The New York Times, October 11, 2005
The list of Bush appointees who seem to be rising on political connections rather than expertise continues to grow. A recent example is President Bush's choice to head a key office at the State Department that coordinates the delivery of life-sustaining emergency aid to refugees of foreign wars, persecution and natural disasters. The nominee is Ellen Sauerbrey, the former Maryland state legislator and twice-defeated Republican candidate for governor who was state chairman of Mr. Bush's 2000 campaign.
In 2002, Mr. Bush nominated her for another patronage job, to serve as the American representative to the United Nations Commission on the Status of Women. There she has relentlessly pressed an antiabortion and anti-family-planning agenda at international conferences meant to focus on urgent problems like sexual trafficking and the spread of AIDS.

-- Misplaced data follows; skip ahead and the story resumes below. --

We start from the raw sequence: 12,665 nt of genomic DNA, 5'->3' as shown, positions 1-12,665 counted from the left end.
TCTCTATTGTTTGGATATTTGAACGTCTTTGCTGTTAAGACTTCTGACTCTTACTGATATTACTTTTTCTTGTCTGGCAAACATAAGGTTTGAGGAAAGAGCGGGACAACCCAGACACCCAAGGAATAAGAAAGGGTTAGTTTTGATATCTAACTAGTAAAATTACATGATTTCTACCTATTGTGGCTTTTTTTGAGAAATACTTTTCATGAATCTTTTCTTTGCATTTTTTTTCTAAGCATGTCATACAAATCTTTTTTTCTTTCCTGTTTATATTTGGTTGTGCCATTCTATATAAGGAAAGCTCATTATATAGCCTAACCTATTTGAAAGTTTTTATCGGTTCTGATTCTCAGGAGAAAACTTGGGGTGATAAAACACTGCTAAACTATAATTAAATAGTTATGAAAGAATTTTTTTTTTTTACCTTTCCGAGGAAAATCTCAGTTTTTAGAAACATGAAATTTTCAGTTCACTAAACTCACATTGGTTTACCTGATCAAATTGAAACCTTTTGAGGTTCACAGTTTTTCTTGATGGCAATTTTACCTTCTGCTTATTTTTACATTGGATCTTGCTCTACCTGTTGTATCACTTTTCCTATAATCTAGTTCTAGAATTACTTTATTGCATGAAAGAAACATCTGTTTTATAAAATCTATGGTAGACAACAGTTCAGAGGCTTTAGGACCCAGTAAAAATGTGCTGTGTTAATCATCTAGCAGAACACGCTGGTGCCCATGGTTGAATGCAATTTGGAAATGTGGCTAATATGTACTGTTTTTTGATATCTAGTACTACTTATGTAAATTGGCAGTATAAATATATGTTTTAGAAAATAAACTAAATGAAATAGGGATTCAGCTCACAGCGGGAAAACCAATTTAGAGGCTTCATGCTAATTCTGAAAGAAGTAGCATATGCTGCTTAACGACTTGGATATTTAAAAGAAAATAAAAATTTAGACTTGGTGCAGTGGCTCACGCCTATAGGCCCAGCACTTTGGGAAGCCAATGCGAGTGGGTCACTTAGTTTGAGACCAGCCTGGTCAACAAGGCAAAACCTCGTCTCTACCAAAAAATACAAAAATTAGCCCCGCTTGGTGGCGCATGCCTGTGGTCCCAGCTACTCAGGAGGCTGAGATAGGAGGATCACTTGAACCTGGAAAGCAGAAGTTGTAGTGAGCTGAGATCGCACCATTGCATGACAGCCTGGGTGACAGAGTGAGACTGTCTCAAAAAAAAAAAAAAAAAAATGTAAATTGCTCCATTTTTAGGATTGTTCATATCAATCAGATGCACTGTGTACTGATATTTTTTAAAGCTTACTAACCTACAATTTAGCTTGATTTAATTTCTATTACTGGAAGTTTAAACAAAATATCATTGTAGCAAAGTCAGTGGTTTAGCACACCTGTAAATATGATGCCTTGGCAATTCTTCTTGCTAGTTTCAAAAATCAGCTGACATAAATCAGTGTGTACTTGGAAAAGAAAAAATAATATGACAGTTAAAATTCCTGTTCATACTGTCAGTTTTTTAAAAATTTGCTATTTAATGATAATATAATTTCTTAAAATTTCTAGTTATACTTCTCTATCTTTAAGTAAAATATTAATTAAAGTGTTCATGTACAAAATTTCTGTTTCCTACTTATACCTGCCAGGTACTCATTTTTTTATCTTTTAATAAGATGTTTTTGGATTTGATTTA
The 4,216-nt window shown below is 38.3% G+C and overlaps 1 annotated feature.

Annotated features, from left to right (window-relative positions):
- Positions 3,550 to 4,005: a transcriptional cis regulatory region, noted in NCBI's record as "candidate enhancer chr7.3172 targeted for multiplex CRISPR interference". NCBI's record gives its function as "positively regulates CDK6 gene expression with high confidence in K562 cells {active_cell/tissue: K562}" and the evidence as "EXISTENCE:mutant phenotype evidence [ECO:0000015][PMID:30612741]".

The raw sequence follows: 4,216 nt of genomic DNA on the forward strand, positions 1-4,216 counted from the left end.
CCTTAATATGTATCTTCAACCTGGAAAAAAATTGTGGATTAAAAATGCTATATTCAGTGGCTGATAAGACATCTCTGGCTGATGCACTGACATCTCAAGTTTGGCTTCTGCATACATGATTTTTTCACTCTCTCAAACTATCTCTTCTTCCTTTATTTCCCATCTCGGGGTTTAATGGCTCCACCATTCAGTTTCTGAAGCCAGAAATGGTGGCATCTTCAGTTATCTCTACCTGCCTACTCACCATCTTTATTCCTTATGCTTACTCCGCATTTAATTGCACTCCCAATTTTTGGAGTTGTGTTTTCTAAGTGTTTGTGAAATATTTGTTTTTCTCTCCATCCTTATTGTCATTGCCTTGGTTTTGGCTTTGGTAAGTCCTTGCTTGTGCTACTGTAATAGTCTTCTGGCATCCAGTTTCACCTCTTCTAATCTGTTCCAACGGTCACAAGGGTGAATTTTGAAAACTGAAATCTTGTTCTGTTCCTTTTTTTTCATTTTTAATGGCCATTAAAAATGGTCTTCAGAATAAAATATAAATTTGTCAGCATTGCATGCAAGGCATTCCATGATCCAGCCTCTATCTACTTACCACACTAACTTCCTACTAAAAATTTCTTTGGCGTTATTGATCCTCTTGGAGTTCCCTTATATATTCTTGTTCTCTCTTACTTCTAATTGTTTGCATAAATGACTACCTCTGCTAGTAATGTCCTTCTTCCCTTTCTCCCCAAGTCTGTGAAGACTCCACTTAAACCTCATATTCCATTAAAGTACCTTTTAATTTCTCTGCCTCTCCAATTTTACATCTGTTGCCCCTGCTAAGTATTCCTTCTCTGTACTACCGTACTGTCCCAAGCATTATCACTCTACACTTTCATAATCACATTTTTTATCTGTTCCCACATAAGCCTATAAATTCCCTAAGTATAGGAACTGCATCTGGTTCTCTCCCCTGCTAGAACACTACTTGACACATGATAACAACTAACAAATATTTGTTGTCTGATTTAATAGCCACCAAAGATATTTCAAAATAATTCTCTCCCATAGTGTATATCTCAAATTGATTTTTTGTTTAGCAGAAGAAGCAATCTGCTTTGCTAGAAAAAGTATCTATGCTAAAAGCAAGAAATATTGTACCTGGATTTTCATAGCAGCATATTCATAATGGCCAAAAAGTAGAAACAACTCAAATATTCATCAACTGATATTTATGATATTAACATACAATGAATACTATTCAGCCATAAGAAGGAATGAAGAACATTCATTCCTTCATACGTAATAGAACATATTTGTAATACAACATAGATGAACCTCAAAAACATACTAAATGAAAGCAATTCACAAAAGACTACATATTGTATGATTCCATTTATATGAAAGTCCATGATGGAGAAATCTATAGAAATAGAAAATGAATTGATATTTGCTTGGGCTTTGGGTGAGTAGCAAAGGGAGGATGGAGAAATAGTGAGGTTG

Ms. Sauerbrey has no experience responding to major crises calling for international relief. As assistant secretary of state for population, refugees and migration, she would oversee a vital $700 million a year bureau that coordinates with private relief groups and other international players like the U.N. High Commissioner for Refugees to set up refugee camps and arrange for adequate food, protection and other crucial assistance. She also would oversee the admissions of refugees for permanent resettlement in the United States. This is a post for an established expert in the field.
Concerned leaders of international relief groups have largely held their fire for fear of jeopardizing the government grants that support their work. But the Senate Foreign Relations Committee should give her careful scrutiny when it gets around to holding a confirmation hearing, perhaps by the end of this month. Before then, Mr. Bush ought to spike Ms. Sauerbrey's elevation, thereby voiding the need for responsible senators to do it for him.
Originally published in the New York Times, October 11, 2005. Reprinted with permission.